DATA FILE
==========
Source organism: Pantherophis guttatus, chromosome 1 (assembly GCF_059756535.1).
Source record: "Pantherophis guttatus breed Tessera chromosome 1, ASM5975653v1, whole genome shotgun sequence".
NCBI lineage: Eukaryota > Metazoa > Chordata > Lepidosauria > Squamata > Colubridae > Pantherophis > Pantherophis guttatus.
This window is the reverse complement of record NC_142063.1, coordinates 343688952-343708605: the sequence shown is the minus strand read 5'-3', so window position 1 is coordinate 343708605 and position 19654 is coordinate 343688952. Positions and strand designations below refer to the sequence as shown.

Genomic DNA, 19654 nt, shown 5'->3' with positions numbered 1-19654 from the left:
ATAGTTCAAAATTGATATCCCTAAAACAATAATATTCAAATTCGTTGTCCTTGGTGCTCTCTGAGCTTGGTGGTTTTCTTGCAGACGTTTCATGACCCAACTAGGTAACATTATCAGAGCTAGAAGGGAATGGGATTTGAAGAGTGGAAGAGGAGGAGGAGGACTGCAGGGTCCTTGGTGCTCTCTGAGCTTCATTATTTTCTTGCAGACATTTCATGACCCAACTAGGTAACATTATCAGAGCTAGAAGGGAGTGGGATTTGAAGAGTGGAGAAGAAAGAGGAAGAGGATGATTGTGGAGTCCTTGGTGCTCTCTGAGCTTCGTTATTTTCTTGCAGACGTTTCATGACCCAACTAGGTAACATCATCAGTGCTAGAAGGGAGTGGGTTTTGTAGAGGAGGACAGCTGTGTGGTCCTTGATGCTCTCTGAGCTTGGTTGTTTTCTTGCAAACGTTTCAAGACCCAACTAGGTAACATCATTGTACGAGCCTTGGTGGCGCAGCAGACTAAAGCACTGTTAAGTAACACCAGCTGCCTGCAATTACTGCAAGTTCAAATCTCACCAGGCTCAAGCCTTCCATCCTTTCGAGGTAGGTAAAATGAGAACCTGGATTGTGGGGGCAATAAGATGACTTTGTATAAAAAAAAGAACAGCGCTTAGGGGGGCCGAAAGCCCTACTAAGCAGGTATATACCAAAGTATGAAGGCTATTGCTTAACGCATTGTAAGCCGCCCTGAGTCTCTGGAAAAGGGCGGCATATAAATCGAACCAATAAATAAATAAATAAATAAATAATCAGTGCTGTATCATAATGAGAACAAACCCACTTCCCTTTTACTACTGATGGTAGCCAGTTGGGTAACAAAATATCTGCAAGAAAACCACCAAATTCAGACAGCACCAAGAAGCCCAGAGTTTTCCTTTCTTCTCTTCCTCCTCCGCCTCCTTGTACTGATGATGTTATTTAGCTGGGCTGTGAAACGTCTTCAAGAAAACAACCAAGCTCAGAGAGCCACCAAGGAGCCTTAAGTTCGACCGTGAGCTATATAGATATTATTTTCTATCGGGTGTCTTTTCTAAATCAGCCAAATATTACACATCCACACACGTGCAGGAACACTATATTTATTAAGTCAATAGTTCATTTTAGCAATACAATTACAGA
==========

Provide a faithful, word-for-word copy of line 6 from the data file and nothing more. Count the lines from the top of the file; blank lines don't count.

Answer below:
ATAGTTCAAAATTGATATCCCTAAAACAATAATATTCAAATTCGTTGTCCTTGGTGCTCTCTGAGCTTGGTGGTTTTCTTGCAGACGTTTCATGACCCAACTAGGTAACATTATCAGAGCTAGAAGGGAATGGGATTTGAAGAGTGGAAGAGGAGGAGGAGGACTGCAGGGTCCTTGGTGCTCTCTGAGCTTCATTATTTTCTTGCAGACATTTCATGACCCAACTAGGTAACATTATCAGAGCTAGAAGGGAGTGGGATTTGAAGAGTGGAGAAGAAAGAGGAAGAGGATGATTGTGGAGTCCTTGGTGCTCTCTGAGCTTCGTTATTTTCTTGCAGACGTTTCATGACCCAACTAGGTAACATCATCAGTGCTAGAAGGGAGTGGGTTTTGTAGAGGAGGACAGCTGTGTGGTCCTTGATGCTCTCTGAGCTTGGTTGTTTTCTTGCAAACGTTTCAAGACCCAACTAGGTAACATCATTGTACGAGCCTTGGTGGCGCAGCAGACTAAAGCACTGTTAAGTAACACCAGCTGCCTGCAATTACTGCAAGTTCAAATCTCACCAGGCTCAAGCCTTCCATCCTTTCGAGGTAGGTAAAATGAGAACCTGGATTGTGGGGGCAATAAGATGACTTTGTATAAAAAAAAGAACAGCGCTTAGGGGGGCCGAAAGCCCTACTAAGCAGGTATATACCAAAGTATGAAGGCTATTGCTTAACGCATTGTAAGCCGCCCTGAGTCTCTGGAAAAGGGCGGCATATAAATCGAACCAATAAATAAATAAATAAATAAATAATCAGTGCTGTATCATAATGAGAACAAACCCACTTCCCTTTTACTACTGATGGTAGCCAGTTGGGTAACAAAATATCTGCAAGAAAACCACCAAATTCAGACAGCACCAAGAAGCCCAGAGTTTTCCTTTCTTCTCTTCCTCCTCCGCCTCCTTGTACTGATGATGTTATTTAGCTGGGCTGTGAAACGTCTTCAAGAAAACAACCAAGCTCAGAGAGCCACCAAGGAGCCTTAAGTTCGACCGTGAGCTATATAGATATTATTTTCTATCGGGTGTCTTTTCTAAATCAGCCAAATATTACACATCCACACACGTGCAGGAACACTATATTTATTAAGTCAATAGTTCATTTTAGCAATACAATTACAGA